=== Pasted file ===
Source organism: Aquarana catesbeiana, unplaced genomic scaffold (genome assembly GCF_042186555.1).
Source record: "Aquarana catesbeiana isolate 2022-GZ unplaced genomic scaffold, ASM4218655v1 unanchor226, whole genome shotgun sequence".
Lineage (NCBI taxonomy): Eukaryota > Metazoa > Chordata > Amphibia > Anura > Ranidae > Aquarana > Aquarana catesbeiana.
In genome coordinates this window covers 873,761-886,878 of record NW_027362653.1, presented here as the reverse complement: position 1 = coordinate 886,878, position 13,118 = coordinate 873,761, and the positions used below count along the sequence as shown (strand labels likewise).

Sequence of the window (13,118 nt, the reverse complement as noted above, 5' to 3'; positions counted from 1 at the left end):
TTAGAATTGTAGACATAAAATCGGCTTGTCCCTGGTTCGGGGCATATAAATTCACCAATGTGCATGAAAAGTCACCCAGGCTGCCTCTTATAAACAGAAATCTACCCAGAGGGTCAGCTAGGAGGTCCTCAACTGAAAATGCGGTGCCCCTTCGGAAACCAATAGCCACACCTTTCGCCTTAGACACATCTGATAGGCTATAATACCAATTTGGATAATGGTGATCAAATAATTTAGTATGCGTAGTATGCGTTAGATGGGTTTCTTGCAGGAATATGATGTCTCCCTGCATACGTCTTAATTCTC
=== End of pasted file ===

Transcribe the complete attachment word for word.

Source organism: Aquarana catesbeiana, unplaced genomic scaffold (genome assembly GCF_042186555.1).
Source record: "Aquarana catesbeiana isolate 2022-GZ unplaced genomic scaffold, ASM4218655v1 unanchor226, whole genome shotgun sequence".
Lineage (NCBI taxonomy): Eukaryota > Metazoa > Chordata > Amphibia > Anura > Ranidae > Aquarana > Aquarana catesbeiana.
In genome coordinates this window covers 873,761-886,878 of record NW_027362653.1, presented here as the reverse complement: position 1 = coordinate 886,878, position 13,118 = coordinate 873,761, and the positions used below count along the sequence as shown (strand labels likewise).

Sequence of the window (13,118 nt, the reverse complement as noted above, 5' to 3'; positions counted from 1 at the left end):
TTAGAATTGTAGACATAAAATCGGCTTGTCCCTGGTTCGGGGCATATAAATTCACCAATGTGCATGAAAAGTCACCCAGGCTGCCTCTTATAAACAGAAATCTACCCAGAGGGTCAGCTAGGAGGTCCTCAACTGAAAATGCGGTGCCCCTTCGGAAACCAATAGCCACACCTTTCGCCTTAGACACATCTGATAGGCTATAATACCAATTTGGATAATGGTGATCAAATAATTTAGTATGCGTAGTATGCGTTAGATGGGTTTCTTGCAGGAATATGATGTCTCCCTGCATACGTCTTAATTCTC